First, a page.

Submitted Question: Why do conservatives frequently argue that the Nazis were left-wing?
Before there were a French Revolution and a right and left wing, Europe was illiberal, but not anti-liberal: the official cosmology of the European Universe was that everyone lived under the soverignty of God, whose temporal authority was shared between the Church and the state. The balance of power (theoretically) between the two offset the risk of tyranny in each that would reflect what was effectively the tyranny of the universe as depicted by the religion.
Europe never recovered politically from the Reformation. There was no way to legitimize pluralism nor sacralize the status of the mercantile classes, and the de facto powers of centralized states and economic clout were never reconciled to a metaphysical world order that everyone could get down with.
Then came 1789. Did you ever notice, or wonder, how strange it is to carve up the political universe into right and left wing? I don’t just mean the oft-noted point that left and right is better reflected across a matrix than a single line spectrum. I mean the idea that one “region” of political space was suddenly held to be “correct” at the expense of the other. And here’s the key: the very concept of the political left means resistance to nature. This is the Christian legacy—Christianity is the only religion in world history that openly and proudly advocates a certain resistance to nature as the touchstone of true spirituality (I don’t necessarily mean this derisively), and the anti-Christian leftists have never quite grasped the irony of their own militant Christianity. (They usually use “religion” and “Christianity” interchangeably, and in their mental universe, the resistance buried in Christianity is ipso facto; it’s the beholdenness to spiritual and political authorities outside themselves that is up for debate).
The problem, for people not amenable to anarchy, is that the right has only ever really been, could ever really be, resistance to the resistance to nature. That’s just more resistance, not actual submission to nature. As soon as you have to call yourself a “conservative,” the jig is already sort of up: inherited wisdom and institutions are authorless, and the moment they have to defend their legitimacy they have been moved into the jurisdiction of those who dispute not just their authority but the very grounds by which they derive it. Isn’t it strange that the Christian Church has reflexively and unquestioningly found the right more hospitable than the left, given the rather radical, not-friendly-to-temporal-wealth-and-power-sounding the protagonist of the Gospels comes off? Religious people can sniff out the devil in the gut. And they as a rule correctly sensed what the state-worship built necessarily into the very concept of the left had in store for the sovereignty of God. The excesses of the Church and the Aristocracy over fifteen hundred years hardly seems to add up to a week in Stalin’s Russia. The more religious one is, the more he will instinctively ally with someone, anyone, that recognizes an authority outside himself: at least the Satanism he unleashes might be managed.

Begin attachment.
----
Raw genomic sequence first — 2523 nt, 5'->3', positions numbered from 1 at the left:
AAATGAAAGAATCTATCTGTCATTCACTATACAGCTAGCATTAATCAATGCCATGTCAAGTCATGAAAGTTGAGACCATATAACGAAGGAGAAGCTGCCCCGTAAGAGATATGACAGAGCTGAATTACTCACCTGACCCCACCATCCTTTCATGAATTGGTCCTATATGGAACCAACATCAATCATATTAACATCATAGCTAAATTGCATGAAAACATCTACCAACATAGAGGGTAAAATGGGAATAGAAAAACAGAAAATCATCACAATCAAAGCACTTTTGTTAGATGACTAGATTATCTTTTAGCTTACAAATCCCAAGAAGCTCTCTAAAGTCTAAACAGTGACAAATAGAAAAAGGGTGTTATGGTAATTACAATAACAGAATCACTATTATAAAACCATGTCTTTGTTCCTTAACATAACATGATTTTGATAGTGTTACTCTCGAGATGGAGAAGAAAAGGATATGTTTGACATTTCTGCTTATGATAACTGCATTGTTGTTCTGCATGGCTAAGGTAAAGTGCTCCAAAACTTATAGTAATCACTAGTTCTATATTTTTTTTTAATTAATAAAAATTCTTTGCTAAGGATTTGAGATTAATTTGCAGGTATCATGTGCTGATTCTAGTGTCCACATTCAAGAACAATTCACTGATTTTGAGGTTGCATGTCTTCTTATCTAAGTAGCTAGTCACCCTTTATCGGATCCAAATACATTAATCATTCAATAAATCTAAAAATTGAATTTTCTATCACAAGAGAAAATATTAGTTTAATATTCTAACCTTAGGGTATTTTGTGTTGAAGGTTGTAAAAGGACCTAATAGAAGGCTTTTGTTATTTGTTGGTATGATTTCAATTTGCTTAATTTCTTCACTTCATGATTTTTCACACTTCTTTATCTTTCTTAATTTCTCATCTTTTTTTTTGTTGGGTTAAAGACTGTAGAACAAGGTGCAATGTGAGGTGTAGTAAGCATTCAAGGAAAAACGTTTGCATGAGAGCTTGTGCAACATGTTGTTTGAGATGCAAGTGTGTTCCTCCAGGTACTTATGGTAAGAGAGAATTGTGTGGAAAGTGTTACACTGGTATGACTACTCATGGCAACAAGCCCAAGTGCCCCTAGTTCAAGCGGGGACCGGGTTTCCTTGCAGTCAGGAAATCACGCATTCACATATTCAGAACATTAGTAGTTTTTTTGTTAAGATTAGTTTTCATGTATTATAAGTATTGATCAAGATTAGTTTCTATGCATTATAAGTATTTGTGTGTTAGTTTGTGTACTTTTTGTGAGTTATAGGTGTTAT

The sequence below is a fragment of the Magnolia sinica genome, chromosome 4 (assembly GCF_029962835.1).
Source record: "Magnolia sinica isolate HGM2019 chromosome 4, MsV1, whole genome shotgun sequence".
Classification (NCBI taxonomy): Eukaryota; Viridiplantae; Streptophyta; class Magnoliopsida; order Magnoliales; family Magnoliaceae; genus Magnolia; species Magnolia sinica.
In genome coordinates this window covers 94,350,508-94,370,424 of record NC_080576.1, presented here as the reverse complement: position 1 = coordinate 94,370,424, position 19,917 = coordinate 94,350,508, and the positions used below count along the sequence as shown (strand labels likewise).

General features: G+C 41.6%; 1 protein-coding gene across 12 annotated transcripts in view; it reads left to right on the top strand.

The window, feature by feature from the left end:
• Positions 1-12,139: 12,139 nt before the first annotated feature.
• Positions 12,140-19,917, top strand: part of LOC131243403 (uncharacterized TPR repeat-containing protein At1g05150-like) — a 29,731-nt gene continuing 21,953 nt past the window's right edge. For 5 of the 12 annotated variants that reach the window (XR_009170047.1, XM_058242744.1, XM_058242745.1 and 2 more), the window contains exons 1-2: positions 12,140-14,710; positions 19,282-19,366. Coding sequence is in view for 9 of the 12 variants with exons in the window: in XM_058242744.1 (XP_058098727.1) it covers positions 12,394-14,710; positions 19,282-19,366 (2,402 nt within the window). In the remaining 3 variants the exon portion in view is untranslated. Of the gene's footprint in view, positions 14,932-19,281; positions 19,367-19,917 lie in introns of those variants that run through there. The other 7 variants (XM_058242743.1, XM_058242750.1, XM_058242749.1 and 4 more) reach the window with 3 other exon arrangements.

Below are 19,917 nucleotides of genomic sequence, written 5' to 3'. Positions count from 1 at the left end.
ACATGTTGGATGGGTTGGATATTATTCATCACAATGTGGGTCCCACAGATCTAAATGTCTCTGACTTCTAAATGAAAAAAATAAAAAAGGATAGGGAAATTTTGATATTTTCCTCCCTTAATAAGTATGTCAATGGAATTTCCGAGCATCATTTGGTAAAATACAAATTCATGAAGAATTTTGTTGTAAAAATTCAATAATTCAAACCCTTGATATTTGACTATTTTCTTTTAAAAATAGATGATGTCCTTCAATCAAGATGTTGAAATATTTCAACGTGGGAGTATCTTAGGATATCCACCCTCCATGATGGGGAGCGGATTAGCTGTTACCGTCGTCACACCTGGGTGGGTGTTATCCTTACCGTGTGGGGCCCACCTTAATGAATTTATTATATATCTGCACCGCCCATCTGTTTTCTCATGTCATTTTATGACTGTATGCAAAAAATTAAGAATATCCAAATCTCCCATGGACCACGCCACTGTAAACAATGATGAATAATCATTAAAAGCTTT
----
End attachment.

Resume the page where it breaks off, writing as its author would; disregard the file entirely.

Fascism was self-consciously a “third way” between capitalism and communism, which was a lot harder to dismiss for many European intellectuals before World War II than it is now. True fascism, as of Mussolini and Franco, was really reactionary in spirit, and sought to accommodate the changes recognized as inevitable to the preservation of the rapidly disappearing world of the nineteenth century. Nazism was something different, and really was the exception that proves the rule. They were “socialists” in word and deed: the only difference between national and internationalism socialism is self-awareness. They believed in public works, full employment, abortion/birth control (and much besides), and reserve of the last word on all matters commercial as well as political to the state.
So here is the difference: real conservatives believe your life belongs to God, liberals believe your life belongs to yourself, and socialists/statists believe your life belongs to the state. Why do people claim the Nazis were left-wing? Because the simple ability to get out of the way of your own savagery does not, in some people’s minds, place you further to the right. The Nazis were determinists, who believed one’s primary weight was carried rather by genes than deeds, not to mention narcissistic, almost childlike thugs who felt no less than more “properly” left-wing socialists that their self-pity was spiritually and politically significant. Conservatives aren’t into militarism and ersatz masculine or aristocratic virtues for their own sake; they’re into personal responsibility, the sovereignty of the family, faith not just in the spiritual wisdom of the elders but the improbability of your own private heresy being wiser than the inherited orthodoxy whether religious or political, and above all, a willingness to defend these things, if necessary, with force. If you’re not willing to die for them, you won’t have them long anyway. This can make them more or less liberal given the circumstances, but never statist or socialistic.
Do you notice how the Catholic and Protestant schism, like the Sunni/Shi, or even the Hindu/Buddhist, if you read some of the conservative denunciations of the Buddhist heresy in the classical literature, are so ferocious? Someone wholly other is only a political, not a spiritual threat; their heresies don’t threaten anyone who matters. Take a look at how fascists and communists talk about each other, and see if you can’t better read between the lines. The last 1% of their theology is so contentious only because the other 99 is taken for granted.
Michael Beraka is a passionate teacher, writer, and researcher at the University of Chicago Divinity School.